God is an Astronaut at the Academy, Dublin, 26th October, 2013
They may have more recognition abroad than at home, but when post-rock instrumentalists God is an Astronaut dropped in on Dublin to play a homecoming show in the middle of their current European tour in the Academy on Saturday night, a core selection of their Irish fanbase was there to welcome them.
Since they delivered their first album of space-rock soundscapes ‘The End of the Beginning’ in 2002, the band have become known for their blend of sound and vision, with self-produced footage and artwork projected during the gig, with a different visual for each song. Although God is an Astronaut brought an impressive array of lighting with them to their Academy show, the trademark visuals were notably absent.
Not that this really mattered. Even stripped back to its bare basics, God is an Astronaut’s infinitely complex yet cosmically melodic sound was more than enough to carry a show without any visual aids.
Always a band to encourage collaboration and cooperation on the Irish music scene, God is an Astronaut gave newcomers Xenon Field a chance to make their debut to a big audience with the supporting slot. A band very much cut from the God is an Astronaut cloth Xenon Field’s own custom electronic instrumental rock was just the right mood setter for what was to come.
With the mood set, God is an Astronaut made their entrance with a gargantuan surge of sound. The Academy shook in a virtual haze of distortion and an ear-drum bursting swell of noise that ululated and crackled like a broken robot. Gradually a melody began to build, not over the distortion but rather it came up from within it, filling in the rhythmic gaps until suddenly there was a song where before there was only noise.
The band deftly shaped the fuzz of feedback into the opening of Weightless, the first of many songs taken form the band’s new album ‘Origins’. With the layers of sound seemingly all tripping over each other in the haste to be heard at once, it was almost impossible to judge how exactly the band were manipulating these sounds, yet there was a grain of order embedded in that seemingly chaotic soundscape.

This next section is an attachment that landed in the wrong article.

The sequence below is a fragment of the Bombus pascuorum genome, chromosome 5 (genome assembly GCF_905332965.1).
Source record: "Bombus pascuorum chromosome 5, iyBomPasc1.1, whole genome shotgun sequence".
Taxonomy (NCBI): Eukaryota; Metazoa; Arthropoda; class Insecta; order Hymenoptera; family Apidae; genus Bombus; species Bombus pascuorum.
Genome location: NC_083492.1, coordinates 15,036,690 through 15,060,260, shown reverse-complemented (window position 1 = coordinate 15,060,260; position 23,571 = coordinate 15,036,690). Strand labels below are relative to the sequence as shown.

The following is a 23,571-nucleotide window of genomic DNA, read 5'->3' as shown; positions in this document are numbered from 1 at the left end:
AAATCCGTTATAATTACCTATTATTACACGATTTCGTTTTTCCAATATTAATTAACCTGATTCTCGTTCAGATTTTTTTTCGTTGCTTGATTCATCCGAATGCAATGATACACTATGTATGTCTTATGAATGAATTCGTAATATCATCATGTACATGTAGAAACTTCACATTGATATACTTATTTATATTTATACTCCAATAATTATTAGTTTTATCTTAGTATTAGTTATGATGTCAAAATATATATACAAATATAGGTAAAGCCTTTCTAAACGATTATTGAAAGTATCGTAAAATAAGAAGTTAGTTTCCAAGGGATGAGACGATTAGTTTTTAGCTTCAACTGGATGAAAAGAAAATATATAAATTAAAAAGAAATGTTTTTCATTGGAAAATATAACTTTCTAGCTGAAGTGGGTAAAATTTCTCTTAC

The show mostly alternated between new material and old familiars, with All Is Violent, All Is Bright and Echoes striking a chord with the fans. The midpoint of the show was mostly dominated by newer material, and like all of their albums, the ‘Origins’ tracks all followed a single distinct pattern. In this case it included the addition of abstract vocals.
As well as this the songs were generally more up tempo, with some flashy experimentation into electronica particularly evident on the opening of Spiral Code. This didn’t really ring true with an audience more interested on grooving on melodic soundscapes, and the show teetered on the edge of losing its way, only regaining its true flow when the band veered back into older material for the show’s climax.
Like a boulder rolling down a hill, the show progressed from the glacial pace of its opening to an unstoppable unleash of velocity at its finish. Having built up the momentum of a freight train God is An Astronaut powered into Fire Flies and Empty Skies. After allowing a momentary silence to fall during the encore break the band burst back on the stage and brought the boulder of sound crashing down with Suicide by Star and Route 666.
But even when the show reached its most explosive, there was always an element of precision control. There was the pervading sensation that not even a single note, no matter how dissonant or distorted, occurred without the specific intention of the musician playing it. And the result is music that sweeps the listener up into new worlds of sound, spitting you out at the other side with ringing ears and a sense of cosmic oneness.
God Is an Astronaut Photo Gallery
Photos: Shaun Neary